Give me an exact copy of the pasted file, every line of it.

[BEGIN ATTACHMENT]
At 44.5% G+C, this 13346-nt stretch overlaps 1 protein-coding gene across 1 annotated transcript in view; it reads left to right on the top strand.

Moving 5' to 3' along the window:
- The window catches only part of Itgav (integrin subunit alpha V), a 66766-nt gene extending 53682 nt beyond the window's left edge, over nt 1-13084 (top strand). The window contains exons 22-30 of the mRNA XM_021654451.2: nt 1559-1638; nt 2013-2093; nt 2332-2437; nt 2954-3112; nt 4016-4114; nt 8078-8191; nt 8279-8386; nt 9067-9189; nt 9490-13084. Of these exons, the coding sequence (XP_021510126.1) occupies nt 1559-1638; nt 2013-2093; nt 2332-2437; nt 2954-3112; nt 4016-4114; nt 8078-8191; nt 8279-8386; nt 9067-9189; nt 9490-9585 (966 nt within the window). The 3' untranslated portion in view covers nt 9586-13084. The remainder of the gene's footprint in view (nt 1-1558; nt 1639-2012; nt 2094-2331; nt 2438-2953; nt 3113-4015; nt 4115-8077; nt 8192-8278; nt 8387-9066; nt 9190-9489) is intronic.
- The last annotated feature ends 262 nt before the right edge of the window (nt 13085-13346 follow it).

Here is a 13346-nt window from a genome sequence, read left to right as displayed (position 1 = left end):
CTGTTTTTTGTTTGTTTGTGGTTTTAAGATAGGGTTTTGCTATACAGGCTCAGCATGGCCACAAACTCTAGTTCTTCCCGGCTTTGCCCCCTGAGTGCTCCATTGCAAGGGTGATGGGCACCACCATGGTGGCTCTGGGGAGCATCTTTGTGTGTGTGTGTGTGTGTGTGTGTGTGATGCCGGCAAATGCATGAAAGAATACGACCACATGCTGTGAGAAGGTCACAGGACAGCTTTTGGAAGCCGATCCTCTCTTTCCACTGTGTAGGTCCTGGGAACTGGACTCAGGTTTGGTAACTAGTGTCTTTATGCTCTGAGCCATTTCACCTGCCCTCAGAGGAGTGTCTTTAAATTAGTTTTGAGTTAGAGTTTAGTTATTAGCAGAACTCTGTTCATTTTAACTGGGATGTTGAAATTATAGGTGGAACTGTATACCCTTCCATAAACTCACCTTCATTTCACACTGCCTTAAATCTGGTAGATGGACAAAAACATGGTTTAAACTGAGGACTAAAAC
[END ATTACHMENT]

At 44.5% G+C, this 13346-nt stretch overlaps 1 protein-coding gene across 1 annotated transcript in view; it reads left to right on the top strand.

Moving 5' to 3' along the window:
- The window catches only part of Itgav (integrin subunit alpha V), a 66766-nt gene extending 53682 nt beyond the window's left edge, over nt 1-13084 (top strand). The window contains exons 22-30 of the mRNA XM_021654451.2: nt 1559-1638; nt 2013-2093; nt 2332-2437; nt 2954-3112; nt 4016-4114; nt 8078-8191; nt 8279-8386; nt 9067-9189; nt 9490-13084. Of these exons, the coding sequence (XP_021510126.1) occupies nt 1559-1638; nt 2013-2093; nt 2332-2437; nt 2954-3112; nt 4016-4114; nt 8078-8191; nt 8279-8386; nt 9067-9189; nt 9490-9585 (966 nt within the window). The 3' untranslated portion in view covers nt 9586-13084. The remainder of the gene's footprint in view (nt 1-1558; nt 1639-2012; nt 2094-2331; nt 2438-2953; nt 3113-4015; nt 4115-8077; nt 8192-8278; nt 8387-9066; nt 9190-9489) is intronic.
- The last annotated feature ends 262 nt before the right edge of the window (nt 13085-13346 follow it).

Here is a 13346-nt window from a genome sequence, read left to right as displayed (position 1 = left end):
CTGTTTTTTGTTTGTTTGTGGTTTTAAGATAGGGTTTTGCTATACAGGCTCAGCATGGCCACAAACTCTAGTTCTTCCCGGCTTTGCCCCCTGAGTGCTCCATTGCAAGGGTGATGGGCACCACCATGGTGGCTCTGGGGAGCATCTTTGTGTGTGTGTGTGTGTGTGTGTGTGTGATGCCGGCAAATGCATGAAAGAATACGACCACATGCTGTGAGAAGGTCACAGGACAGCTTTTGGAAGCCGATCCTCTCTTTCCACTGTGTAGGTCCTGGGAACTGGACTCAGGTTTGGTAACTAGTGTCTTTATGCTCTGAGCCATTTCACCTGCCCTCAGAGGAGTGTCTTTAAATTAGTTTTGAGTTAGAGTTTAGTTATTAGCAGAACTCTGTTCATTTTAACTGGGATGTTGAAATTATAGGTGGAACTGTATACCCTTCCATAAACTCACCTTCATTTCACACTGCCTTAAATCTGGTAGATGGACAAAAACATGGTTTAAACTGAGGACTAAAAC